Homicidal hyphenate – Brief Article
He shoots! He scores! He edits! Director-composer-editor John Ottman demonstrates killer skills on Urban Legends: Final Cut
The term triple threat, in showbiz lingo, has usually been used to describe performers: multitalented kid-from-Fame types who fancy themselves the next Jennifer Lopez. This fall, John Ottman–though he has never worn anything by Capezio–is giving the moniker a fresh spin, becoming one of the few in Hollywood history to simultaneously direct, edit, and score a studio film: the slasher sequel Urban Legends: Final Cut, which opens September 22. “It was a killer,” admits Ottman, relaxing, for a change, on a sofa in his Sunset Boulevard office-studio.
“There were many times when I thought, Why didn’t I just take on one job? But now that it’s done, I’m really jazzed about it.” That’s right, folks: He shoots, he scores, he cuts, and, hey, he’s single.
“That was the big joke-on the set,” laments the openly gay 36-year-old University of Southern California film school graduate. “When we were in Toronto shooting, my friend Bryan Singer would come over to my set from the set of X-Men,” Ottman says, referring to the director behind The Usual Suspects and Apt Pupil, both of which Ottman edited and scored, “He’d say, `Your crew is so much better-looking than mine!’ I’d go, `Yeah, but they’re all straight!'”
Not that Ottman had much time for romance. The first-time director had his hands full trying to breathe new life into a genre that has been done to death in recent years. “When Phoenix Pictures asked me to direct this, I reacted like you would when your old grandmother gives you a Christmas gift you’re not really pleased with,” says Ottman, who had scored the films Lake Placid and Apt Pupil for the production company, with a laugh. “But then I realized the value in being able to showcase different styles as a director. My intention was to take this story, a slasher-type movie set at a film school, and turn it into a Hitchcock thriller for young people.”
Ottman managed to throw in a few touches for the gay crowd as well, including a lesbian subplot and a cadre of male hotties (including Blossom refugee Joseph Lawrence and sexy newcomer Matt Davis). There are even a few campy in-jokes, like the fact that the film’s foul-mouthed, tantrum-throwing film director character is a dead ringer for Singer. “Some people at Phoenix are convinced that I strictly patterned his persona after Bryan,” says Ottman, “but it’s a total coincidence.”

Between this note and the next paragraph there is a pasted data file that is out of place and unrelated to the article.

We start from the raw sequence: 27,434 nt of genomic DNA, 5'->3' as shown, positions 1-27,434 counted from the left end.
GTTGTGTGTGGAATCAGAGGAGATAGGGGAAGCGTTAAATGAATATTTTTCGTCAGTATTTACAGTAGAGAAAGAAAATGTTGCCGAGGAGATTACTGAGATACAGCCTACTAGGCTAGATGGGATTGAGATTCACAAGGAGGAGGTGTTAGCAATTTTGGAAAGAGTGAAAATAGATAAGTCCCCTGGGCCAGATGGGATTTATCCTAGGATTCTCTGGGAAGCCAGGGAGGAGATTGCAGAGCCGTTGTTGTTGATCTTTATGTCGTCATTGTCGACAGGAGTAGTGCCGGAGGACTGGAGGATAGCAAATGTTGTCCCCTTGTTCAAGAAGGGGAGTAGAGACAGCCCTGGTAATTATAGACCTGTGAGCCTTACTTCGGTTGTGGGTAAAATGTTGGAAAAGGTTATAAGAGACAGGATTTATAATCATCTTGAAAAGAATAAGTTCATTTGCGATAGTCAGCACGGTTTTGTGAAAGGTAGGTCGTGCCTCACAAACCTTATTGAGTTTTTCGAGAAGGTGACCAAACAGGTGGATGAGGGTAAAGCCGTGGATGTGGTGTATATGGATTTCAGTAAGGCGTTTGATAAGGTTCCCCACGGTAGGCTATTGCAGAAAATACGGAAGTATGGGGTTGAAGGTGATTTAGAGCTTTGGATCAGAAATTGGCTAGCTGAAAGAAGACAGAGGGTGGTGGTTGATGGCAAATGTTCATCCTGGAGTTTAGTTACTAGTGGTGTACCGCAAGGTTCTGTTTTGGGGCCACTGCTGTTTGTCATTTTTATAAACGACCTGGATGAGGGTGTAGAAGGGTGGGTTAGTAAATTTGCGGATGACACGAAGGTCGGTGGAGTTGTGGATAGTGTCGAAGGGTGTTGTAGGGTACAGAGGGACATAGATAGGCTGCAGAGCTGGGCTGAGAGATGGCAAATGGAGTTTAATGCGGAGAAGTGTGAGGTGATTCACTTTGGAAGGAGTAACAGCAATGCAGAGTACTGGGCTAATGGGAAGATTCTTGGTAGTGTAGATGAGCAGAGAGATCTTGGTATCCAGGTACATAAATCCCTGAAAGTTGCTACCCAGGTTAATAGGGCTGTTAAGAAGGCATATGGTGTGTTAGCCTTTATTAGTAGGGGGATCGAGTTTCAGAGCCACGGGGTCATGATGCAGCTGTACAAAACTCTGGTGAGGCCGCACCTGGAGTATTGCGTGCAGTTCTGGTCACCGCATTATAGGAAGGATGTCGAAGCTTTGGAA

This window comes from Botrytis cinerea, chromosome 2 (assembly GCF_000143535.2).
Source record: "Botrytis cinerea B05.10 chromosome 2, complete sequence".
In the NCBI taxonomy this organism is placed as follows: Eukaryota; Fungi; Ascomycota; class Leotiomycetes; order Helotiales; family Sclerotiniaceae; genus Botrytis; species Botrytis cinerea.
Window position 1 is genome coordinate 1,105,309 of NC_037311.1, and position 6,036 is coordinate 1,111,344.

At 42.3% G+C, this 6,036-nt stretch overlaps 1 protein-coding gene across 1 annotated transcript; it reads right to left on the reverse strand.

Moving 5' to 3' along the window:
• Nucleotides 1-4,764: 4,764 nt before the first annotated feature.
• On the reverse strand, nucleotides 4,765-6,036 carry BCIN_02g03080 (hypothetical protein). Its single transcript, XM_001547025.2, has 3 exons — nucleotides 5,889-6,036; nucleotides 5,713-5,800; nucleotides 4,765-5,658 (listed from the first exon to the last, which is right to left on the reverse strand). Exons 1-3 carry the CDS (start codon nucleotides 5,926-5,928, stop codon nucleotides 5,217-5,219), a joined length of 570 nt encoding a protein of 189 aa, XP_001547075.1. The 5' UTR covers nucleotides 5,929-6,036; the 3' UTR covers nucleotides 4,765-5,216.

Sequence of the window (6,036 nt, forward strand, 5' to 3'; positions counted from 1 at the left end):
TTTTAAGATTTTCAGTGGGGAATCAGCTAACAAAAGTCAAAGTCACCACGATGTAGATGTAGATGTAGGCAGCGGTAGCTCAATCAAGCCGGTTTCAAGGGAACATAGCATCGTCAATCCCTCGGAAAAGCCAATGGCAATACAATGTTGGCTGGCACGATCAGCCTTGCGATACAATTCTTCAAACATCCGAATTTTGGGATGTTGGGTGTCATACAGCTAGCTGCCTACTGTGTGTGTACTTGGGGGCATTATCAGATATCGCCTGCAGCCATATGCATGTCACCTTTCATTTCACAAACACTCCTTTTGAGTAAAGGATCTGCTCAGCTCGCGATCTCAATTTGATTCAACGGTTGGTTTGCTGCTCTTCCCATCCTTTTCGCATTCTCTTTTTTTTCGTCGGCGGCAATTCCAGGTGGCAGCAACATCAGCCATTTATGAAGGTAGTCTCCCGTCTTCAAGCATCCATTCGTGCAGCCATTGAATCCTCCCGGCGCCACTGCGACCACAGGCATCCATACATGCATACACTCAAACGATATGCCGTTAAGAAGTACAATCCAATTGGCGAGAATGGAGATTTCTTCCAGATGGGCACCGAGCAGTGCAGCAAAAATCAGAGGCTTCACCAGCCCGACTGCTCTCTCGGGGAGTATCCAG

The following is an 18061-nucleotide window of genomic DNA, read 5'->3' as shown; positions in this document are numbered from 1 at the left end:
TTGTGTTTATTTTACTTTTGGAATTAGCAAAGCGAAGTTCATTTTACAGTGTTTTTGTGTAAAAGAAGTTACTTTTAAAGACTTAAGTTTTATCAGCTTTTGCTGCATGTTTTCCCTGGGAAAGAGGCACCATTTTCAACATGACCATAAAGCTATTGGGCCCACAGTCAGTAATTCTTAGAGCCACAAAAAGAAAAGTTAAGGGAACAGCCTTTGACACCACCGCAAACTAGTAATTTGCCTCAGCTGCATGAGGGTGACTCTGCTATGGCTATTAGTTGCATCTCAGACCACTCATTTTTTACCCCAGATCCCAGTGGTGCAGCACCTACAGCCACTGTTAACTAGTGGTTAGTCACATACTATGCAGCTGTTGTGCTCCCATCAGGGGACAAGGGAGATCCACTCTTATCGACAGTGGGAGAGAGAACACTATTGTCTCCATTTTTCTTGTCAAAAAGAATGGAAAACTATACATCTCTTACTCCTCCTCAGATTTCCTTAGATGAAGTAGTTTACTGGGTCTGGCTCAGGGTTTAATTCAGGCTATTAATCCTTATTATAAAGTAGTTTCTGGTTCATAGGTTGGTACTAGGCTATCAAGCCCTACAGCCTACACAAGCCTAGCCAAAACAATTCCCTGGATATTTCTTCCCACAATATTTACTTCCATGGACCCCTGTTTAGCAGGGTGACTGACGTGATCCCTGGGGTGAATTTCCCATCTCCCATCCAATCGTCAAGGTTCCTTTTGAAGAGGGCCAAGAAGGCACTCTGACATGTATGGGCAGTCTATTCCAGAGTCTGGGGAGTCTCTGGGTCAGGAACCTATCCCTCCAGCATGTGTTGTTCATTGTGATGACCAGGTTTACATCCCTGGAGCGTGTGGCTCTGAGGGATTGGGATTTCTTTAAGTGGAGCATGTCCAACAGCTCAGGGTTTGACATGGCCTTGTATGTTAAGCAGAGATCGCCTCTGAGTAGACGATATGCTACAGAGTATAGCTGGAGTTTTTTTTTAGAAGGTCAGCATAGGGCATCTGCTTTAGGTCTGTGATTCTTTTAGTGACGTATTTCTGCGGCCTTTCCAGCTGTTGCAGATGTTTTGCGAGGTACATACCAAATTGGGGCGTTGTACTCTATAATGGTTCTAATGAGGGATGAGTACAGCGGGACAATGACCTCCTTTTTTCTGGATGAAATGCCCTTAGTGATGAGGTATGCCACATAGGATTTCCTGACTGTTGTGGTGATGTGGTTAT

As a Star Trek freak and sound track junkie growing up in San Jose, Calif., Ottman always dreamed of directing movies. The idea of scoring them, however, didn’t really present itself to the self-taught musician until after he had graduated from USC in 1988. “I threw together some old equipment I bought from the Recycler,” he recalls, “and as a hobby I rescored some old student films. It just mushroomed from there.”
It’s in his music, he believes, that his being gay has had the most impact on his work. “Everything I write tends to have a longing tone to it,” reveals the composer, who actually came out to his parents via one of his USC student films–a love story shamelessly based on the romantic relationship he was in at the time. “I think it’s because I have a lot of empathy for people who go through the coming-out process. I was really fortunate to be in a very liberal family, but even in that environment I felt there was something wrong with me. Imagine what you must feel if you grew up in the opposite environment.”
Asked if his being gay has affected his employment opportunities, the filmmaker shrugs and says, “I think if you have a value, a talent, no one gives a crap in this town.” In fact, if Ottman’s going to be looked at funny in Hollywood, it’s more likely because of his youthfulness, not his sexuality. “Every year I go to this composer’s dinner, and I feel like a little kid,” admits Ottman, whose score for the short-lived revival of Fantasy Island garnered him an Emmy nomination. “No one takes me seriously, because they think I’m just some son of someone who happens to be there. Last year I actually wore glasses to make myself look older.”
With Urban Legends: Final Cut shot, cut, scored, and in the can, Ottman is using his time to compile his Web site, produce a gay-themed musical in Los Angeles called Bare, and, of course, look for his next script. “God help me if the film makes less than $35 million,” he says with a nervous laugh. So, is there anything about his debut he would change if he could? “Not really,” he says, sighing. “We fantasized about getting Britney Spears to play the girl that got her head chopped off, but we didn’t have time to put an offer in. Wouldn’t that have been fantastic?”
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